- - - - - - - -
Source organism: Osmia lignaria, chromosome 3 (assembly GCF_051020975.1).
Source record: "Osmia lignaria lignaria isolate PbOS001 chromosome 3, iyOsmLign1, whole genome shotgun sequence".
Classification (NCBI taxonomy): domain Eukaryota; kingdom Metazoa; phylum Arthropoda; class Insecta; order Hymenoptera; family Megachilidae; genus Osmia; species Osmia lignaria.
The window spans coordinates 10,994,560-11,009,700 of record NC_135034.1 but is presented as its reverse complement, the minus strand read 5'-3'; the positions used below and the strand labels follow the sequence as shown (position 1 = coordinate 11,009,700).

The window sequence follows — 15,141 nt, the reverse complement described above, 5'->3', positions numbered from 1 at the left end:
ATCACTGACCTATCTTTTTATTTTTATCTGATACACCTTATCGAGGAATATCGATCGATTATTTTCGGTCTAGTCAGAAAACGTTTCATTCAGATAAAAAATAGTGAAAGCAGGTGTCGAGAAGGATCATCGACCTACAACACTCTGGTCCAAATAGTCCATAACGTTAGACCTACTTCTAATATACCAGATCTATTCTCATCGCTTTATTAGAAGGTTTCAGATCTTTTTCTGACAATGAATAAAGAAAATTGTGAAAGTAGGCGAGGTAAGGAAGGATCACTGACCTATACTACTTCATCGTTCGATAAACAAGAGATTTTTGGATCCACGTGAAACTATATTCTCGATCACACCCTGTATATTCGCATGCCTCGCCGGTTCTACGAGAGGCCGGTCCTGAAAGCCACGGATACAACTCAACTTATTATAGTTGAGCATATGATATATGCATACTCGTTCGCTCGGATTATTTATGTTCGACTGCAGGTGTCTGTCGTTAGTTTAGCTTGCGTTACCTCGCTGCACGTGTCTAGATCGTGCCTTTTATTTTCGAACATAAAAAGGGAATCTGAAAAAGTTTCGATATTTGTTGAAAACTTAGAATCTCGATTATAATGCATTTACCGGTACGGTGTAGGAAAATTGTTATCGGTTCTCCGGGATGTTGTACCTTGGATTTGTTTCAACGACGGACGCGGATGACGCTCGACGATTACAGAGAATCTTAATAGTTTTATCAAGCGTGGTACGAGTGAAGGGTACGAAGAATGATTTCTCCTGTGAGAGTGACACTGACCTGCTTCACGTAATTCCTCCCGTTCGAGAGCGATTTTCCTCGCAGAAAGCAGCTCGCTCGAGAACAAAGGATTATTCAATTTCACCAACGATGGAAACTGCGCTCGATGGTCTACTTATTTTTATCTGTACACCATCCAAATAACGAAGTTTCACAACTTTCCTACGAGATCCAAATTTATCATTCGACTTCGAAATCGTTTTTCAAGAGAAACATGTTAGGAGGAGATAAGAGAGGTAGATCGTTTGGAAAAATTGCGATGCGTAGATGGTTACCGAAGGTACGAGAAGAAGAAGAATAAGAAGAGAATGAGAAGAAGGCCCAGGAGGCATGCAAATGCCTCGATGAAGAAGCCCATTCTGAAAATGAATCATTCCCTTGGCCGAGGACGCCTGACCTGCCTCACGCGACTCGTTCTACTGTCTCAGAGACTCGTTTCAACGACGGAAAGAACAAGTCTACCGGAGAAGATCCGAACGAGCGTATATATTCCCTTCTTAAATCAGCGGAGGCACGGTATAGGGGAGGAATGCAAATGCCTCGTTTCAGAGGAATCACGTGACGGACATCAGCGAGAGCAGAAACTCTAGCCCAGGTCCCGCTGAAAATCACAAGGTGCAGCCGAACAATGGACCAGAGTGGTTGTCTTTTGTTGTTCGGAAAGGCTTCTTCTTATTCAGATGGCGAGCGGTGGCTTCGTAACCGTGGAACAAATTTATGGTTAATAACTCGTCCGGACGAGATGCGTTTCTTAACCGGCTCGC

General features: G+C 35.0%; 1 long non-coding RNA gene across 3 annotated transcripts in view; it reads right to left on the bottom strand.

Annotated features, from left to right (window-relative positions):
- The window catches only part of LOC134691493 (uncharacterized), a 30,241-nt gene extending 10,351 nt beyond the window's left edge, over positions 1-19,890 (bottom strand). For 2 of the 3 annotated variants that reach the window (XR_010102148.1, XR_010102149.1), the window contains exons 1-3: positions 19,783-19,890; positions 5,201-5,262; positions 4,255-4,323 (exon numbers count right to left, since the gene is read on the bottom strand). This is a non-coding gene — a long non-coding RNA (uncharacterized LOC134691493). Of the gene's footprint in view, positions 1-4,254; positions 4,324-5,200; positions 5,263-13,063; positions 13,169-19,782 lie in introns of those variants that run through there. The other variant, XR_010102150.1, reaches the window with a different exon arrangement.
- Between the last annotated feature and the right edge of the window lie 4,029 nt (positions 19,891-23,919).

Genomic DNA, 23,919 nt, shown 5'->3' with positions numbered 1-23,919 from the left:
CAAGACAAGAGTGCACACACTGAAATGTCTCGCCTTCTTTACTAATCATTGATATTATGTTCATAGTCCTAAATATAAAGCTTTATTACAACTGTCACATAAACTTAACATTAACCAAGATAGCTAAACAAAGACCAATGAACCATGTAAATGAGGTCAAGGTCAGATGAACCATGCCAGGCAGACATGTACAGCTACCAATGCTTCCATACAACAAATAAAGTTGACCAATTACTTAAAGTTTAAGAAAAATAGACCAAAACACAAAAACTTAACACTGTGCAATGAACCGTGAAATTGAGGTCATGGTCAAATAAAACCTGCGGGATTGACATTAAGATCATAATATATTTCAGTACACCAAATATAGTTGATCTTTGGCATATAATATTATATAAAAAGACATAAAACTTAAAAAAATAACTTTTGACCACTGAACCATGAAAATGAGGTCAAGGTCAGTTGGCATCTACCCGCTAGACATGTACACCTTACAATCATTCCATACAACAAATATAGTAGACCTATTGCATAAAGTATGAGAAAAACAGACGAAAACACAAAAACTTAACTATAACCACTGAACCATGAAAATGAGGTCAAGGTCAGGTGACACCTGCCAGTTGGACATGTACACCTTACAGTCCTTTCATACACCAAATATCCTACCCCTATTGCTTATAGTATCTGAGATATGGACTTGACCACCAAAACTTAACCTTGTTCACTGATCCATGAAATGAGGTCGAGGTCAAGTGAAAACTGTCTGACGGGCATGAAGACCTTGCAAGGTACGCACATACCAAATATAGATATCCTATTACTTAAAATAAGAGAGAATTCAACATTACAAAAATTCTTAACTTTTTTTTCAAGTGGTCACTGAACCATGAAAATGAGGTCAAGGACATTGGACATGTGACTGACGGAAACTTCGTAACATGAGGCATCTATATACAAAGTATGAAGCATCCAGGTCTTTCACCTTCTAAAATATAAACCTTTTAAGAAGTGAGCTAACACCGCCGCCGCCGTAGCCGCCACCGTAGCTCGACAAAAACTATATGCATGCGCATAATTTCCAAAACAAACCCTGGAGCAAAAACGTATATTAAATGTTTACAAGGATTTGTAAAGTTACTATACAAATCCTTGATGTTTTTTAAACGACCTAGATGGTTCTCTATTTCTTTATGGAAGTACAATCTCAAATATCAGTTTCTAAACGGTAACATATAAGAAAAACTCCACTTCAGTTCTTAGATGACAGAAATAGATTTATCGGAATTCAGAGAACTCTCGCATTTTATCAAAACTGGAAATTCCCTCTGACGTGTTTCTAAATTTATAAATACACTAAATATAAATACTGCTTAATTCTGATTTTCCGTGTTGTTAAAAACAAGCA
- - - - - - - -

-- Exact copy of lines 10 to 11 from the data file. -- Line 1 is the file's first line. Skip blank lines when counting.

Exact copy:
- Between the last annotated feature and the right edge of the window lie 4,029 nt (positions 19,891-23,919).

Genomic DNA, 23,919 nt, shown 5'->3' with positions numbered 1-23,919 from the left: